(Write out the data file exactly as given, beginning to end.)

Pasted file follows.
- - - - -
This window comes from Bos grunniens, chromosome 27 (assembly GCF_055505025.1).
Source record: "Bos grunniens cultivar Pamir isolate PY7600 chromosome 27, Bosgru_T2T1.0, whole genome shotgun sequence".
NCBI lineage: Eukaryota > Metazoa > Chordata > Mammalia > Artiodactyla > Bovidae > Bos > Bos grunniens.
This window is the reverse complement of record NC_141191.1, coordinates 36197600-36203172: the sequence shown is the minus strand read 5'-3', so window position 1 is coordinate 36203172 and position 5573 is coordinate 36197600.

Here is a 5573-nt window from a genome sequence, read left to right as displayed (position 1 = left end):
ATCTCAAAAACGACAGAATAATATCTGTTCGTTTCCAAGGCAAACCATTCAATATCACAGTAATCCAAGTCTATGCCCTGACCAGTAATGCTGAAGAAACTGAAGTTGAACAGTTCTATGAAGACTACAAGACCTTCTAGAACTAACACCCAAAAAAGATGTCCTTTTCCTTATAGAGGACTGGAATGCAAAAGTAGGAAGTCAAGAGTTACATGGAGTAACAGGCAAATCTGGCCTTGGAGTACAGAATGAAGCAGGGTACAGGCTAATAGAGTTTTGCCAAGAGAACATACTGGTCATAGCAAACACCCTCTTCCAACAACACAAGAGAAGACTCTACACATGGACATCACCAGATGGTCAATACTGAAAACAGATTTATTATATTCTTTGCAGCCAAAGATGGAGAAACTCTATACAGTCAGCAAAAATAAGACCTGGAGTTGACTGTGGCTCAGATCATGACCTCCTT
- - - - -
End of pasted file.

This window comes from Bos grunniens, chromosome 27 (assembly GCF_055505025.1).
Source record: "Bos grunniens cultivar Pamir isolate PY7600 chromosome 27, Bosgru_T2T1.0, whole genome shotgun sequence".
NCBI lineage: Eukaryota > Metazoa > Chordata > Mammalia > Artiodactyla > Bovidae > Bos > Bos grunniens.
This window is the reverse complement of record NC_141191.1, coordinates 36197600-36203172: the sequence shown is the minus strand read 5'-3', so window position 1 is coordinate 36203172 and position 5573 is coordinate 36197600.

Here is a 5573-nt window from a genome sequence, read left to right as displayed (position 1 = left end):
ATCTCAAAAACGACAGAATAATATCTGTTCGTTTCCAAGGCAAACCATTCAATATCACAGTAATCCAAGTCTATGCCCTGACCAGTAATGCTGAAGAAACTGAAGTTGAACAGTTCTATGAAGACTACAAGACCTTCTAGAACTAACACCCAAAAAAGATGTCCTTTTCCTTATAGAGGACTGGAATGCAAAAGTAGGAAGTCAAGAGTTACATGGAGTAACAGGCAAATCTGGCCTTGGAGTACAGAATGAAGCAGGGTACAGGCTAATAGAGTTTTGCCAAGAGAACATACTGGTCATAGCAAACACCCTCTTCCAACAACACAAGAGAAGACTCTACACATGGACATCACCAGATGGTCAATACTGAAAACAGATTTATTATATTCTTTGCAGCCAAAGATGGAGAAACTCTATACAGTCAGCAAAAATAAGACCTGGAGTTGACTGTGGCTCAGATCATGACCTCCTT